“It’s easy to be happy when you’re dumb.”
This meme has been has been floating around on the internet for a while.
It’s a catchy slap, but it’s also true. It IS easy to be happy when you’re dumb. I think we should all get a little bit stupid, you know… for our mental health.
Let’s think about this statement. First, we need to break it down.
What does it mean to be happy? To feel joyful, thankful, peaceful? To have a kind mind, a positive outlook? Yes, good job. All of these.
And what does it mean to be dumb? To not know very much, right? Sometimes people don’t know much because they aren’t capable and sometimes it’s because they don’t have the opportunity or desire to learn, but there is one other group of people who don’t know much. It’s those who are wise enough to realize how very little we can actually ever know for sure.
So let’s replace some words here, and this will all come together.
- It’s easy to be happy when you’re dumb.
- It’s easy to be joyful when you don’t know much.
- It’s easy to be peaceful and have a kind mind when you realize you don’t know very much.
- It’s easy to have a positive outlook when you realize how little a person can know for sure.
- It’s easy to be happy when you accept that you just don’t really know much of anything for sure.
It’s an enormous world out there.
The lives of billions of people are intersecting with countless events in an unfathomable number of interactions each second. One little person with their two little eyes and one little brain can’t catch even a miniscule glimpse of the world in their lifetime.
Consider that your perception of everything you experience is also colored by your own unique upbringing and biases, and it’s safe to say you have roughly zero idea of what this world is actually like or what it needs.
Even though we are all effectively just bumping around the planet in our own clueless versions of reality, the second something happens in our life or in the world, we are knocking each other down to analyze and judge the situation.
You get stuck behind a slow car in traffic. “This is bad.” Your boyfriend dumps you. “This is bad.” Rain in the forecast for the next week. “This is bad.”
All these bad judgments add up, and before you know it, your life sucks and the world is a big scary unfair place.
You can never and will never know what could have been or might have been.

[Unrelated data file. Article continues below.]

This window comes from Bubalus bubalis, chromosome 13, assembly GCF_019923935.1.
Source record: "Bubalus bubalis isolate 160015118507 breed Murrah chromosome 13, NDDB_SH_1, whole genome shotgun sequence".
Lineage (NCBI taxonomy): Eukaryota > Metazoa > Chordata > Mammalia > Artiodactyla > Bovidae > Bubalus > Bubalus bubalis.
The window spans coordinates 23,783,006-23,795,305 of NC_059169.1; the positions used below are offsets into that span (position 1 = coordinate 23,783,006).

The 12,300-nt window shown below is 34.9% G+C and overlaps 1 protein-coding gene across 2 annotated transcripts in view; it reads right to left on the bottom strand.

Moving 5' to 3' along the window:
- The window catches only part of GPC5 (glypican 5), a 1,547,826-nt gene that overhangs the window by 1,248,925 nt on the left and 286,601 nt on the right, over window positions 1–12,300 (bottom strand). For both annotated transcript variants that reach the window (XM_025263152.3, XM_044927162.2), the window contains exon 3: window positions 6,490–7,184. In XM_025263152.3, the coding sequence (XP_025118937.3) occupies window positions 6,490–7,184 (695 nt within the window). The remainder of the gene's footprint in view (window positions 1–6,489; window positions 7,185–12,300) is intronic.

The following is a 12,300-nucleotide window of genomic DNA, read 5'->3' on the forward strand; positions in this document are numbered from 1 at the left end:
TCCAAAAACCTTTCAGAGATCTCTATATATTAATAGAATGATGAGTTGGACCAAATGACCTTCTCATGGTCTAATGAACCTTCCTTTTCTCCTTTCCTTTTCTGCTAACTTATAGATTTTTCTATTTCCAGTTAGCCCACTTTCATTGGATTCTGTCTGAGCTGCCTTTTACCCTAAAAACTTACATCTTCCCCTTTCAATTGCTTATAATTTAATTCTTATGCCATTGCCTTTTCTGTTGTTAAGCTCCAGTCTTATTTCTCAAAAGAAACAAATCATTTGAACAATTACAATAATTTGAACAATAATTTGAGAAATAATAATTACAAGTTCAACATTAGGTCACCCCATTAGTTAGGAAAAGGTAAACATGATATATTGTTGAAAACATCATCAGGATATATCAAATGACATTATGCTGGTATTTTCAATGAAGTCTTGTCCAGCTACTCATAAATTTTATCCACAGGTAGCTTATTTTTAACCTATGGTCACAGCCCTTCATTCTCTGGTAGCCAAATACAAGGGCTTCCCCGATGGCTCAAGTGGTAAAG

Consider the slow car in traffic that peeved you off. You can’t know if that slow car saved you from a terrible accident at the next intersection, or if that delay in traffic saved a little girl who ran into the street after her dog one mile ahead.
The truth is that all along you never actually knew if any of these events were good or bad for you or anyone else on any level. You can’t foresee your own future, much less foresee all the consequences of all of the alternate futures that could have happened if things happened the way you thought they should have. You can’t ever possibly know enough to make that call.
None of us really know anything, and that’s ok.
Let yourself off the hook for being the judge of everything. You aren’t qualified. Since we can never know, we might as well just relax a little bit and choose to trust the universe. Believing that the slow driver messed up your evening is just as plausible as believing that maybe the slow driver showed up at exactly the right time to put you at exactly the right place.
One interpretation is no more valid than the other, so why not err on the side of not raising your blood pressure and putting yourself in a bad mood?
Instead of getting wrapped up in all of the world’s drama, you’ll just notice something and deal with it and move on. It’s a huge weight off your shoulders to not have to decide whether being laid off from your job or having the engine fall out of your car was a blessing or a curse.
When you realize you aren’t sure what things mean and how they fit into the bigger picture, you just say, “ah, interesting.” Instead of draining yourself with all your internal drama, you actually have the energy to deal with the situation rationally and effectively.
DISCLAIMER: This website does not render medical advice. I am not a mental health professional. I share the methods that have worked for me and I truly hope they work for you, but I cannot guarantee any specific results.